Pablo Escobar – Since Atlético Nacional was born in 1947, the club has managed to become the most successful team in Colombia. After being the first coffee team to win the Copa Libertadores in 1989, twenty seven years later they have managed to repeat the maximum continental title. Thanks to their victory against Independiente del Valle, Atlético Nacional won their second Copa Libertadores last July. This title gives him the right to play in the next Club World Cup, which will be held in December in Japan, where he will face Real Madrid, among others.
However, despite having two Copa Libertadores in their windows since July 28, the reality is that the first, the one from 1989, is not without controversy. At that time, soccer – like almost everything in Colombia – was infested by the country’s big drug dealers. When it comes to drug trafficking, one name comes to everyone’s mind: Pablo Emilio Escobar Gaviria. ‘El Patron’ took over Atlético Nacional at the end of the 1980s with the purpose of making it the pride of Medellín. Football lover like Pablo, he would try to take his club to the top at any price.
So, he ended up getting it. Under his tutelage, a team led by Francisco Maturana and with players like René Higuita on the field, managed to win the Copa Libertadores by beating Paraguayan Olimpia. The ‘purslane’ club thus became the first Colombian team to win the title. Said victory allowed them to meet in the Intercontinental Cup against the almighty Milan of Arrigo Sachi. That match fell on the side of the Italians, although it was not until minute 119 when a goal by Alberigo Evani tipped the balance. Atlético Nacional was already in the elite of world football, and Pablo was rubbing his hands.
Pablo Escobar’s reign of terror
The power and influence that Pablo Escobar had at that time is well known. His reign of terror spread throughout Colombia and soccer, of course, was no exception. The drug trafficker managed two clubs throughout his life: Club Deportivo Medellín and Atlético Nacional, both involved in numerous controversies during those years. One of them, how could it be otherwise, was in relation to the achievement of that Copa Libertadores.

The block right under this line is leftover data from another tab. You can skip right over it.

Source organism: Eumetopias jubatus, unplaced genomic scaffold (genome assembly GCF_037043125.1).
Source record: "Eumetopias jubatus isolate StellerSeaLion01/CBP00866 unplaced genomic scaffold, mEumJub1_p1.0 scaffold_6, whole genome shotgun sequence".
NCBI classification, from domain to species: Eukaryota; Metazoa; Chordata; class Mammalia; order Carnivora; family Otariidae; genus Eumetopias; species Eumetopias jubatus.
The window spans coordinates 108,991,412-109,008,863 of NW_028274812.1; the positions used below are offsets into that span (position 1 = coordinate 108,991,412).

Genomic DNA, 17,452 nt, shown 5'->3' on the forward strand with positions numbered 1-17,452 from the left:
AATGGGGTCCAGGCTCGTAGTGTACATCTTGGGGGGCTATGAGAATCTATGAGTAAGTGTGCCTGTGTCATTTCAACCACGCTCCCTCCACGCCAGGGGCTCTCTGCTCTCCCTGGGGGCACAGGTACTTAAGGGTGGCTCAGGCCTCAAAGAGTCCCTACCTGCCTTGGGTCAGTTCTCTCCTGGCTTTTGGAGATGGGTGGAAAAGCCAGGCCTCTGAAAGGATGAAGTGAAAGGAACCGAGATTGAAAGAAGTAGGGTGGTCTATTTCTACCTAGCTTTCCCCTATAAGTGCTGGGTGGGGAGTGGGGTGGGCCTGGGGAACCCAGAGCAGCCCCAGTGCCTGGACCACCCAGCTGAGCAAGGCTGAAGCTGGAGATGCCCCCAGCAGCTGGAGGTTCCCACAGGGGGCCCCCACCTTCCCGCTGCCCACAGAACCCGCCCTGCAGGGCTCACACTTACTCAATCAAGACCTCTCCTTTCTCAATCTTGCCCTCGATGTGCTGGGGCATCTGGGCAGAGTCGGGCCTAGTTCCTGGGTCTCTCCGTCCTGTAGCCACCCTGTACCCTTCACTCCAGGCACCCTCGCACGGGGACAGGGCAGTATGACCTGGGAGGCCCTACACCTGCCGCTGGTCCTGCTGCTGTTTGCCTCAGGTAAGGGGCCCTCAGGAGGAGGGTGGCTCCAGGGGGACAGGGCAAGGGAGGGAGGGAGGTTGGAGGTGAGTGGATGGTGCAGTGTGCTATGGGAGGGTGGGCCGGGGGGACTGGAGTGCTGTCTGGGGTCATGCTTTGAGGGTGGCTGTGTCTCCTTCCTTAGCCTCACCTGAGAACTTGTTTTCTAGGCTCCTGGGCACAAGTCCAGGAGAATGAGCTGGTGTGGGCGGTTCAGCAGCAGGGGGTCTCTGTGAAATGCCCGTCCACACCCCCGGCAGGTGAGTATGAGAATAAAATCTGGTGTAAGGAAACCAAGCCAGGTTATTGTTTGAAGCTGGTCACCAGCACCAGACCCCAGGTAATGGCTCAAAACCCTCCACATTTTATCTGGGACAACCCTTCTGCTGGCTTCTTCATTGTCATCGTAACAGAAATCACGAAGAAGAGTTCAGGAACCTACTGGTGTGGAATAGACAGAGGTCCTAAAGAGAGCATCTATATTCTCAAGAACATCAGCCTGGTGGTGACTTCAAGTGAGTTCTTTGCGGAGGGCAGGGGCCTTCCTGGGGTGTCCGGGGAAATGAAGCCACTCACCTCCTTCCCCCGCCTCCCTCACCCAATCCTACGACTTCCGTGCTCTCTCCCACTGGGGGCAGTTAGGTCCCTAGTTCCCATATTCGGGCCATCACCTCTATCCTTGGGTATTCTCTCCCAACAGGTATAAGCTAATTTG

Jhon Jairo Velásquez Vásquez, better known as ‘Popeye’, was one of the hitmen who accompanied Pablo Escobar during his life. He has denied that that title was bought by the drug trafficker, although he has confirmed the threats and extortion suffered by some sectors of football, such as the referees. One of them was even killed.
This is Álvaro Ortega. In a match between América de Cali and Club Deportivo Medellín, the referee’s work did not leave Pablo Escobar satisfied. ‘Popeye’ has referred to that event in the following terms: «That day I was next to ‘El patron’ and América de Cali beat Medellín with the referee’s hand. Pablo was very offended and ordered ‘Chopo’ to look for referee Álvaro Ortega to kill him.” The referee, father of two girls, was murdered at the age of 32 on October 26, 1989 after receiving ten shots.
Previously, Pablo Escobar had already attacked the referees’ union. A year before the murder of Álvaro Ortega, the drug trafficker ordered the kidnapping of Armando Pérez. That crime was committed with the aim of sending a clear message to the referees: he would make anyone who did not whistle the matches to his liking disappear.
Another incident with the referees was the one involving Juan Bava. In 1989, in the semifinals of the Copa Libertadores, the referee team for the match between Atlético Nacional and Danubio from Uruguay was threatened the night before the match. A group of men from the Medellin Cartel entered the hotel room where they were breaking down the door. They went with machine guns and offered them money – which they did not accept – for the victory of the Colombian team. They were threatened with the murder of their relatives and their person if the result was not what they wanted. The match ended 6-0 for Atlético Nacional and Juan Bava assured some time later that they did not favor the Colombian team, although they were grateful for Nacional’s victory.
Once in the final, the outcome is well known. Atlético Nacional beat Olimpia after equalizing 2-0 in the first leg. The match went to penalties and many say that the fear of the Paraguayan team players was such that they did not dare to win the game for fear of being killed. Olimpia missed four decisive penalties in a row, until Leonel Álvarez scored from eleven meters and gave the victory to the Colombians.
Twenty-seven years after the first Libertadores Cup of Atlético Nacional and those unfortunate events, the Colombian team will again face the champions of other continents, this time without the shadow of ‘El Patron’ behind. And it is that although it has not been possible to confirm that Pablo Escobar bought that 1989 Copa Libertadores, the climate of fear that the drug trafficker established does not seem to go unnoticed by people in the world of soccer, whether they were referees or rival players.